An avid cyclist who can often be seen biking from his North Seattle home into downtown, former Seattle Mayor Mike McGinn said he didn’t declare a ‘War on Cars.’
McGinn, who has officially handed the title off to Ed Murray this week and is now reflecting upon his tenure, told KIRO Radio that term actually objectified commuters and he tried hard to change the topic to road safety for both bicyclists and drivers.
“People are just trying to get home or to their jobs and I think they deserve to be safe,” said McGinn.
“I think we started to change the debate a little bit, although people still get pretty bent out of shape about a bike lane,” said McGinn.
While drivers may feel their blood pressure rise a bit when they see bicyclists zip by in their own lanes, the former mayor points out that driving was frustrating before those lanes existed.
“Go to the interstate one day…there are no bike lanes. It’s all cars and it’s intensely frustrating,” said McGinn.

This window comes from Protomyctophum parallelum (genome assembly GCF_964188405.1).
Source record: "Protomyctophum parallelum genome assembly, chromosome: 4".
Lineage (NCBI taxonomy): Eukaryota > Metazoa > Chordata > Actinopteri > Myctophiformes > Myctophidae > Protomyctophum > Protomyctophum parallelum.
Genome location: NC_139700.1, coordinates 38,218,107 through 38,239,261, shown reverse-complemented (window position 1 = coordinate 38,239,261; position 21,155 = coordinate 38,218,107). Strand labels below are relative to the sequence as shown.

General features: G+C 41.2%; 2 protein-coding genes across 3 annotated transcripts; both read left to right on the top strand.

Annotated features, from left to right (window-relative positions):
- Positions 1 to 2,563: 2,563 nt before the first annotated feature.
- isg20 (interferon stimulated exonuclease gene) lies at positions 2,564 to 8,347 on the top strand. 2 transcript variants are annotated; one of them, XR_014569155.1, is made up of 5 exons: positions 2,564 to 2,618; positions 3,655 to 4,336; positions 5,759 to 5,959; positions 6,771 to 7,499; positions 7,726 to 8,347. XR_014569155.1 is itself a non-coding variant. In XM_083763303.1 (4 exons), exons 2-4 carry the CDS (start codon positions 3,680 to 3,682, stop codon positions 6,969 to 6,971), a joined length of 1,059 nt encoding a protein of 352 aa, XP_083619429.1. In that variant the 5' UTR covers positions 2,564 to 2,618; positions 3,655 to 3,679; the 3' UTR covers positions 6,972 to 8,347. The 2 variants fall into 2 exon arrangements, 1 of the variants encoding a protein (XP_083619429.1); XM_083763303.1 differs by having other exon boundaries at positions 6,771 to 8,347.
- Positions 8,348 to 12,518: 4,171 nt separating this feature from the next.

Driving in a growing urban area will always be difficult and McGinn said his administration spent money trying to make it a little easier with synchronized lights and a new tunnel to replace the Alaskan Way Viaduct, which “we all know, even after it’s built, is going to be frustrating.”
“A decade ago, 43 percent of the trips downtown were by car. Today, it’s like 34 percent. If it was still 43 percent today with growth, we’d have to have 10 square blocks of additional parking downtown and an untold number of new lanes,” said McGinn.
And McGinn said there’s just no way to get more lanes to accommodate the growth, which is why he worked on projects like light rail to Ballard, the Transit Master Plan, and the street car.
“It’s geometry, not ideology,” said McGinn.